Chase Utley (Career WAR: 61.5)
Despite a high WAR score and an enormous peak value from 2005 to 2009, when he was second in the majors only to Pujols in cumulative WAR, Utley's Hall chances are very slim because of his mediocre career counting stats. He does score 63 points on the Bill James Hall of Fame Monitor and, at 36, could have a few good years left. But Utley has only 1,569 career hits and the excellent defensive metrics that boost his WAR numbers didn't translate into any Gold Gloves.
4. Mark Buehrle (Career WAR: 58.3)
He's kind of the Don Sutton of this generation -- except that pitchers of this generation don't get as many decisions, so Buehrle, who turns 36 in March, is closing in on 200 wins instead of 300. A look at both pitchers' career numbers through age 35:
Buehrle: 199-152, 3084 IP, 3.81 ERA, 117 ERA+, 58.3 WAR
Sutton: 230-175, 3729 IP, 3.07 ERA, 111 ERA+, 50.8 WAR
Sutton has the lower ERA thanks to pitching in a different era and primarily in a pitcher's ballpark, but he wasn't really any better overall (Buehrle has the better adjusted ERA). Sutton pitched until he was 43 with about a league-average ERA from age 36 on, but he was good enough to win 94 more games. Buehrle is viewed as a compiler so, like Sutton, may have to get 300 wins to get in. Bill James estimates his chances at 6 percent.
5. Tim Hudson (Career WAR: 56.9)
Hudson leads active pitchers with 214 wins, but considering that Kevin Brown got booted after one year on the ballot and Curt Schilling and Mike Mussina haven't received much support -- and all three were better than Hudson at their best -- Hudson's potential case would seem to rest on pitching several more years and getting past 250 wins.
6. CC Sabathia (Career WAR: 54.7)
He looked like a strong candidate a couple of years ago, but injuries and decline have dimmed that likelihood. Sabathia is still young enough, at 34, to bounce back and add to his 208 wins if he can get healthy. His peak performance was higher than Hudson's or Buehrle's, so he'll have a better case than those two if he can string together a few more good seasons.
7. Robinson Cano (Career WAR: 51.5)
Did you realize he's had five consecutive top-six MVP finishes? How many other players have done that? Cano is getting close. He's already at 74 points on the Bill James Monitor and is nearing the career counting stats that are needed for admission to the Hall. He's durable, has been the best player at his position at times and, assuming a normal decline phase for a player of his ability, I'd say he has the best chance of getting to the Hall of Fame of any player on this list.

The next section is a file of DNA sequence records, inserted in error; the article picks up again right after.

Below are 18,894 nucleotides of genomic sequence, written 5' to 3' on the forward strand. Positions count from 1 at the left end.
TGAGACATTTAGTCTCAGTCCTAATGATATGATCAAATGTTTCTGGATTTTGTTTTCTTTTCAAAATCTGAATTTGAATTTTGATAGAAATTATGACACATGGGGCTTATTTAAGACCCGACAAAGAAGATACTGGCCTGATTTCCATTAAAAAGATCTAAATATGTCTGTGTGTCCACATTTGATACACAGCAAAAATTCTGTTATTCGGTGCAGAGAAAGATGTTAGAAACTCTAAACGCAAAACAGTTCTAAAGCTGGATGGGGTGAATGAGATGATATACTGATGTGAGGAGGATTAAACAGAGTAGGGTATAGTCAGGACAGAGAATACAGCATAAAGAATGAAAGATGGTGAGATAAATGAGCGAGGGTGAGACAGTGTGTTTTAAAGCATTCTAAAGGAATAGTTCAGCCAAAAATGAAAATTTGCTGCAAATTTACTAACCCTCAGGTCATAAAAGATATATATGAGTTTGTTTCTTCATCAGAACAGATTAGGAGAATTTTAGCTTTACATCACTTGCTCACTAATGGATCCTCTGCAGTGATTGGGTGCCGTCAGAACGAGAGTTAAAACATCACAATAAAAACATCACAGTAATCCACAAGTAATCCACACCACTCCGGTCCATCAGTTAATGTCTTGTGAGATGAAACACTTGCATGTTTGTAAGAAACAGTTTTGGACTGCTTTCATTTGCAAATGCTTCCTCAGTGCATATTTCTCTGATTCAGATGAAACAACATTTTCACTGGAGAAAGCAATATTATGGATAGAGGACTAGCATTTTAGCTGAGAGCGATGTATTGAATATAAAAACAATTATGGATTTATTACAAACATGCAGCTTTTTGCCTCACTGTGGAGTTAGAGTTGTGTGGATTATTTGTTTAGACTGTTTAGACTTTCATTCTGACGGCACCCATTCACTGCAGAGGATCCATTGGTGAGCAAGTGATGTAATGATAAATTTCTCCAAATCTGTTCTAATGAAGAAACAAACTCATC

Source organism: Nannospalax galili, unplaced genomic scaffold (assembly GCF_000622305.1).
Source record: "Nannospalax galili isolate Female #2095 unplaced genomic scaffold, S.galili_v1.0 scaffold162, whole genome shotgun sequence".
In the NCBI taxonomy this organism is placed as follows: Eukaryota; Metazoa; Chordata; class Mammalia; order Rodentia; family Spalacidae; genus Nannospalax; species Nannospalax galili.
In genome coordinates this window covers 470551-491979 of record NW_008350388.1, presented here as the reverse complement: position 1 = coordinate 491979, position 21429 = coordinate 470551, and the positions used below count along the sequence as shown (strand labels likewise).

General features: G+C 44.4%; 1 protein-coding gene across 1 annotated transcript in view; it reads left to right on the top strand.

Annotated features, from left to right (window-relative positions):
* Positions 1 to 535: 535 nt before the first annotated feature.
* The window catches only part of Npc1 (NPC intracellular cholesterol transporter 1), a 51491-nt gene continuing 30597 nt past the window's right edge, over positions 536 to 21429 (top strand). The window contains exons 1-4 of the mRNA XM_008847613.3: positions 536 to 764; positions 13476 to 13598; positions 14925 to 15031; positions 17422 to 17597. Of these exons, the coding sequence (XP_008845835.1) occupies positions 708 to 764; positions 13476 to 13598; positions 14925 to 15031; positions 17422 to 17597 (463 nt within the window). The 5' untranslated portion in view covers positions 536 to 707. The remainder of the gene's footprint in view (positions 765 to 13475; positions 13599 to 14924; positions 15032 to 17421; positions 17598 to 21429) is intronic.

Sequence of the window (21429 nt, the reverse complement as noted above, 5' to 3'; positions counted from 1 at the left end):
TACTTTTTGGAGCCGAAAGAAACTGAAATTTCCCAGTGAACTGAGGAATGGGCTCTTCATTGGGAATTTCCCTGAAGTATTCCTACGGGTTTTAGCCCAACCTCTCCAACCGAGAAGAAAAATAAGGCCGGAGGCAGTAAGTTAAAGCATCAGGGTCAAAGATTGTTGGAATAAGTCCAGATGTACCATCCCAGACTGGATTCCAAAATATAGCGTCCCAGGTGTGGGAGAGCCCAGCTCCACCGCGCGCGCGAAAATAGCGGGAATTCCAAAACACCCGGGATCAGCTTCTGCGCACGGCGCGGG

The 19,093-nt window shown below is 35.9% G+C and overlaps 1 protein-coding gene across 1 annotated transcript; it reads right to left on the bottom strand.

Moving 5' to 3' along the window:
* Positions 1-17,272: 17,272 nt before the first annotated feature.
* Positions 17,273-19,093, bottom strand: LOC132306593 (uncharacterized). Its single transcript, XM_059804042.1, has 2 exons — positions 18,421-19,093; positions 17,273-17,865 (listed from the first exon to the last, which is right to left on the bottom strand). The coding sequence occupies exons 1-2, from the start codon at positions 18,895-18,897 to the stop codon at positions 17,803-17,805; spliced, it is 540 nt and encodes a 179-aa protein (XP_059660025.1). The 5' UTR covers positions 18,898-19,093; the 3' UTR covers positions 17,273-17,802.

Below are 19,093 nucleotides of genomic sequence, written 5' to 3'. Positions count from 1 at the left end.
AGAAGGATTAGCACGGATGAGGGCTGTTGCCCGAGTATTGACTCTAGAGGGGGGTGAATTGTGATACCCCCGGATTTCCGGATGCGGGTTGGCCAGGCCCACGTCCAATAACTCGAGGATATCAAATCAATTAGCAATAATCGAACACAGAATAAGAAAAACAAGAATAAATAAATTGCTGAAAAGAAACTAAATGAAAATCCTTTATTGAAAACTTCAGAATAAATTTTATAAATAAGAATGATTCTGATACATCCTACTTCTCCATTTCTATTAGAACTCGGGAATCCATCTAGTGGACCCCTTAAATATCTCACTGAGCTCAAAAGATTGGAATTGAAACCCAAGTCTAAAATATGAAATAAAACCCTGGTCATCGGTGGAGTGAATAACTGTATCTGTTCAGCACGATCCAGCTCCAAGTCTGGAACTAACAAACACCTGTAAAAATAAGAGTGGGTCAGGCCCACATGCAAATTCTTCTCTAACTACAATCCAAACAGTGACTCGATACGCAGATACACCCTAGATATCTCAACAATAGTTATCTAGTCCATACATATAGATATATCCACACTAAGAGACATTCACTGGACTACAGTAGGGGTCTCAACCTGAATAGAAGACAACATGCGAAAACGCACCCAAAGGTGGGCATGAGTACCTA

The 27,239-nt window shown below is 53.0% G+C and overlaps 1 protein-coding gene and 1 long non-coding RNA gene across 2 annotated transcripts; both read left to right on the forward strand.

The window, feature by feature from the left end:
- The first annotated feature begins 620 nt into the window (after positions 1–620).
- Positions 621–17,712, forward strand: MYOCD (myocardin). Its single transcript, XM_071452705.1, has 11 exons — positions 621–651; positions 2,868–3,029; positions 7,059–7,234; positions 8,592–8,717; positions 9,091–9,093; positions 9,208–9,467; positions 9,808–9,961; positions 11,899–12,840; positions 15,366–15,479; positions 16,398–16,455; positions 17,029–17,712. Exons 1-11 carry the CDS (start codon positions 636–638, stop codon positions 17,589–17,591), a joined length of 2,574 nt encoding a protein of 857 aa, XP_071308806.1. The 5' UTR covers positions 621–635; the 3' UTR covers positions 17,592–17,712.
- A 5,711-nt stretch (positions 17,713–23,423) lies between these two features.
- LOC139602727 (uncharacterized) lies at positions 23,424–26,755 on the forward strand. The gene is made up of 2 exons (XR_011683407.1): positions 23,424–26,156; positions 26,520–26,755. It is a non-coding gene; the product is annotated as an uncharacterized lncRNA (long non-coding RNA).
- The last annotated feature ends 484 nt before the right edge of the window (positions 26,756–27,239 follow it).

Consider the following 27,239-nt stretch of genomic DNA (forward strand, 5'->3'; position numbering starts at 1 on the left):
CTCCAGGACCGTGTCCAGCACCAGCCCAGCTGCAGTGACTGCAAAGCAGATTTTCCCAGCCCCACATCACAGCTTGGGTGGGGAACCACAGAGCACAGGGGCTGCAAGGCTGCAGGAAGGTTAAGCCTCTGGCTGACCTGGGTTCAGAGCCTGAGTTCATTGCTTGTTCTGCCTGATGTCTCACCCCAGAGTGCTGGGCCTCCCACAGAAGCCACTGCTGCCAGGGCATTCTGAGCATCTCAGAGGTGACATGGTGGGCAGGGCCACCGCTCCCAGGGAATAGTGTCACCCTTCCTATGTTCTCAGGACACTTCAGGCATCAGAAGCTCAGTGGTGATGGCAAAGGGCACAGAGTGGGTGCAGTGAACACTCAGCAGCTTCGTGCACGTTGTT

8. Jason Giambi (Career WAR: 50.8)
I guess he hasn't officially retired yet. Nice career. No shot at Cooperstown.
9. Torii Hunter (Career WAR:50.3)
I'm surprised that his career WAR is that high, but he has lasted a long time, aged well and continued to contribute at the plate, in the field and on the bases. Hunter is not a strong Hall of Fame candidate -- he has only one top-10 MVP finish and only one season with a WAR above 5.0 -- but he has been a valuable player.
10. David Wright (Career WAR: 49.6)
Where have the years gone? Seems like he was a young star only a few seasons ago -- and now he has 11 years in the majors. Despite his inconsistency the past few seasons, Wright has a pretty strong résumé for his age (he's entering his age-32 season). But last year was a big red flag. He needs to bounce back.
11. Mark Teixeira (Career WAR: 48.6)
Three years ago he looked like a strong candidate to get to 500 home runs, but now he's just trying to stay in the league.
12. David Ortiz (Career WAR: 47.7)
His eventual Hall of Fame debate is going to be a fun and heated one. The Edgar Martinez supporters -- assuming Martinez hasn't been elected by then -- will point out that Ortiz's career WAR is well short of Martinez's mark. The Ortiz supporters will point to the home runs (he's at 466), RBIs, clutch hits and World Series rings. The steroid allegations will be tossed around. Others won't vote for Ortiz because he has been a DH. Based on career totals, larger-than-life personality and postseason play, you'd think he'd be a lock, but I have no idea how voters will treat the PED rumors.
13. Joe Mauer (Career WAR: 46.4)
He's in a similar place as Wright. He'll be 32 this season but coming off a 1.5-WAR season. Still, he's a catcher who won three batting titles, an MVP Award and three Gold Gloves. On the other hand, he lacks power numbers and the move to first base may lengthen his career but hurt his Hall of Fame chances.
Felix Hernandez (Career WAR: 45.7)